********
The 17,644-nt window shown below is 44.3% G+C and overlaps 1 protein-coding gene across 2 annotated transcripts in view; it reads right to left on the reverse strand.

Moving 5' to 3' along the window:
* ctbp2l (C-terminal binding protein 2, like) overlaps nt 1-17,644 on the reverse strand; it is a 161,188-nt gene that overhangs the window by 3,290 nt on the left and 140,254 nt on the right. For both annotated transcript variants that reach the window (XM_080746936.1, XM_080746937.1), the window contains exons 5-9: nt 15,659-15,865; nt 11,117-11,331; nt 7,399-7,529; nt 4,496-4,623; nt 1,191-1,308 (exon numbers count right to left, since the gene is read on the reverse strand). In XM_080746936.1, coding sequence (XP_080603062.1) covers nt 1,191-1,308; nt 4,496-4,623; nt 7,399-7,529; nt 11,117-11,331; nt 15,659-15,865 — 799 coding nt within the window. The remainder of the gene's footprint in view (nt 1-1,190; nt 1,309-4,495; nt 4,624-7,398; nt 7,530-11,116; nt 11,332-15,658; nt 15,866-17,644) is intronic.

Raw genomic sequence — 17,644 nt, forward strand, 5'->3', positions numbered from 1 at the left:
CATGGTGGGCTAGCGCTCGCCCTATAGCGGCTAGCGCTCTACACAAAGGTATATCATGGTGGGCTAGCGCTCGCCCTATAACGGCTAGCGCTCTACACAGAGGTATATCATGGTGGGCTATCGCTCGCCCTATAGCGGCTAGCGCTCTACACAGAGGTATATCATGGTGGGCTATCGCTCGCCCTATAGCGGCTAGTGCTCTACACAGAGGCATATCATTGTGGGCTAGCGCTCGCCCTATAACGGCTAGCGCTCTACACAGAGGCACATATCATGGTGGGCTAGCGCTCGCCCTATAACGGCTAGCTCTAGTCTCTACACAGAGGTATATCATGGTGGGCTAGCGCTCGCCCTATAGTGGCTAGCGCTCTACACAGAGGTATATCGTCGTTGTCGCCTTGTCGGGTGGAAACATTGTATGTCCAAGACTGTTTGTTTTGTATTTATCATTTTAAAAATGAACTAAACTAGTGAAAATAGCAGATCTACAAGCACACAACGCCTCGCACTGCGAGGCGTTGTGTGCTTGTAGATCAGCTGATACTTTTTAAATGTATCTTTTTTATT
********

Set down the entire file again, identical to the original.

The 17,644-nt window shown below is 44.3% G+C and overlaps 1 protein-coding gene across 2 annotated transcripts in view; it reads right to left on the reverse strand.

Moving 5' to 3' along the window:
* ctbp2l (C-terminal binding protein 2, like) overlaps nt 1-17,644 on the reverse strand; it is a 161,188-nt gene that overhangs the window by 3,290 nt on the left and 140,254 nt on the right. For both annotated transcript variants that reach the window (XM_080746936.1, XM_080746937.1), the window contains exons 5-9: nt 15,659-15,865; nt 11,117-11,331; nt 7,399-7,529; nt 4,496-4,623; nt 1,191-1,308 (exon numbers count right to left, since the gene is read on the reverse strand). In XM_080746936.1, coding sequence (XP_080603062.1) covers nt 1,191-1,308; nt 4,496-4,623; nt 7,399-7,529; nt 11,117-11,331; nt 15,659-15,865 — 799 coding nt within the window. The remainder of the gene's footprint in view (nt 1-1,190; nt 1,309-4,495; nt 4,624-7,398; nt 7,530-11,116; nt 11,332-15,658; nt 15,866-17,644) is intronic.

Raw genomic sequence — 17,644 nt, forward strand, 5'->3', positions numbered from 1 at the left:
CATGGTGGGCTAGCGCTCGCCCTATAGCGGCTAGCGCTCTACACAAAGGTATATCATGGTGGGCTAGCGCTCGCCCTATAACGGCTAGCGCTCTACACAGAGGTATATCATGGTGGGCTATCGCTCGCCCTATAGCGGCTAGCGCTCTACACAGAGGTATATCATGGTGGGCTATCGCTCGCCCTATAGCGGCTAGTGCTCTACACAGAGGCATATCATTGTGGGCTAGCGCTCGCCCTATAACGGCTAGCGCTCTACACAGAGGCACATATCATGGTGGGCTAGCGCTCGCCCTATAACGGCTAGCTCTAGTCTCTACACAGAGGTATATCATGGTGGGCTAGCGCTCGCCCTATAGTGGCTAGCGCTCTACACAGAGGTATATCGTCGTTGTCGCCTTGTCGGGTGGAAACATTGTATGTCCAAGACTGTTTGTTTTGTATTTATCATTTTAAAAATGAACTAAACTAGTGAAAATAGCAGATCTACAAGCACACAACGCCTCGCACTGCGAGGCGTTGTGTGCTTGTAGATCAGCTGATACTTTTTAAATGTATCTTTTTTATT